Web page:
Updated:ORANGE COUNTY, Fla. —
Governor Rick Scott signed a law that will make violent, gun-carrying convicted felons have mandatory 10 year sentences if they are caught with a gun in their possession again.
The new law may make communities feel safer, but it could also cost taxpayers more.
"This is going to have a significant impact on prison population and cost, but this is a case were the state decided, I think wisely to spend the money to remove these dangerous people from the community," said State Attorney of the Ninth Judicial Circuit Lawson Lamar.
Until now, any convicted felon found with a gun faced up to five years in prison, however under the new law, they would be sent away for a mandatory ten years.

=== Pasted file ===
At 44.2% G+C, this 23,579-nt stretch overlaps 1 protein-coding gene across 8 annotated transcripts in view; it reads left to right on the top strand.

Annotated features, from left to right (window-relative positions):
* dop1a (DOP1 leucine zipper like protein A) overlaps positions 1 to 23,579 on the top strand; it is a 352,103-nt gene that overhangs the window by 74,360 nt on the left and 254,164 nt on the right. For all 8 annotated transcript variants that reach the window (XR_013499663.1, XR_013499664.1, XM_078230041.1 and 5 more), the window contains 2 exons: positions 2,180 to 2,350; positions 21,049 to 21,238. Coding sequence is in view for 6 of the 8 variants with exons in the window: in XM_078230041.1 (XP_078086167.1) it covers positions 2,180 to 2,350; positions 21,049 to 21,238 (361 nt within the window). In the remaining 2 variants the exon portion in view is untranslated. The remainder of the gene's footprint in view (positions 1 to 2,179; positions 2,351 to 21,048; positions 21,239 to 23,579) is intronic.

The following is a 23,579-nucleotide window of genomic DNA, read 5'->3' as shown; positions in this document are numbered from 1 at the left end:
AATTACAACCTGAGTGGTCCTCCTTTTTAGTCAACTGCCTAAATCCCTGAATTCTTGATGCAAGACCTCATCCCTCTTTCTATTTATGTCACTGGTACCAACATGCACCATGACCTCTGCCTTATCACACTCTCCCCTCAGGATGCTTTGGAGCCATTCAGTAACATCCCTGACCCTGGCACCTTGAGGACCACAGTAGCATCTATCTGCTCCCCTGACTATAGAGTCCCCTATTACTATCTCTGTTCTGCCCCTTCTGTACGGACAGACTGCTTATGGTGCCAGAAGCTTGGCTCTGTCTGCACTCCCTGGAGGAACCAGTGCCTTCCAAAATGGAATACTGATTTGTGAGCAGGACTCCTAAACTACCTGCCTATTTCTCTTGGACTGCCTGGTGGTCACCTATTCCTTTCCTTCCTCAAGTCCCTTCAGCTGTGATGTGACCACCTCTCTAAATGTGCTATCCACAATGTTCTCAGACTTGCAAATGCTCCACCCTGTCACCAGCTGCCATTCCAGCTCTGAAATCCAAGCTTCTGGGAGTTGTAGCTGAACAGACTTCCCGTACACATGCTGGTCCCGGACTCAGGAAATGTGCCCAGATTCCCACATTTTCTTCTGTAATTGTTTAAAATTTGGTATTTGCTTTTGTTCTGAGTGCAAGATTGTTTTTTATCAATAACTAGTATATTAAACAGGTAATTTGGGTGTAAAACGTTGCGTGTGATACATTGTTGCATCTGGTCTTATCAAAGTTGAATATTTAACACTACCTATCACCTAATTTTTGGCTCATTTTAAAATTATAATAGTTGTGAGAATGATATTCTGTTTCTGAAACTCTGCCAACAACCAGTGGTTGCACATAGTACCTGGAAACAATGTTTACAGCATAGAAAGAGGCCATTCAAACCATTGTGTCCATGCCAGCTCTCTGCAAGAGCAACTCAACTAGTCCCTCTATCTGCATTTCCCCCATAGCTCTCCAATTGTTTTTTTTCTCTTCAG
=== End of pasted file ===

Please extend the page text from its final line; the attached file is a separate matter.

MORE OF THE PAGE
Sanford resident Calvin Donaldson, whose son Corey was shot and killed, said his life would be very different had the law been in place a year ago.
"I just wish to God it would have been enacted long before," Donaldson said.
The law also states that violent gun-carrying convicted felons would get the mandatory sentence even if they were not committing a crime.
Lamar calls it a life-saving piece of legislation.
"These are people who have already been very dangerous to the community," Lamar said.
Police said the law would also help them when they receive tips about a crime about to happen where a gun will be used.
New gun law would put convicted felons found with guns in prison for 10 years
California's tough gun laws are getting stricter
California governor signs stringent gun bills, vetoes others
Supreme Court says domestic abusers can lose right to own guns
9 Investigates company that sold woman 15-year-old tire prior to fatal crash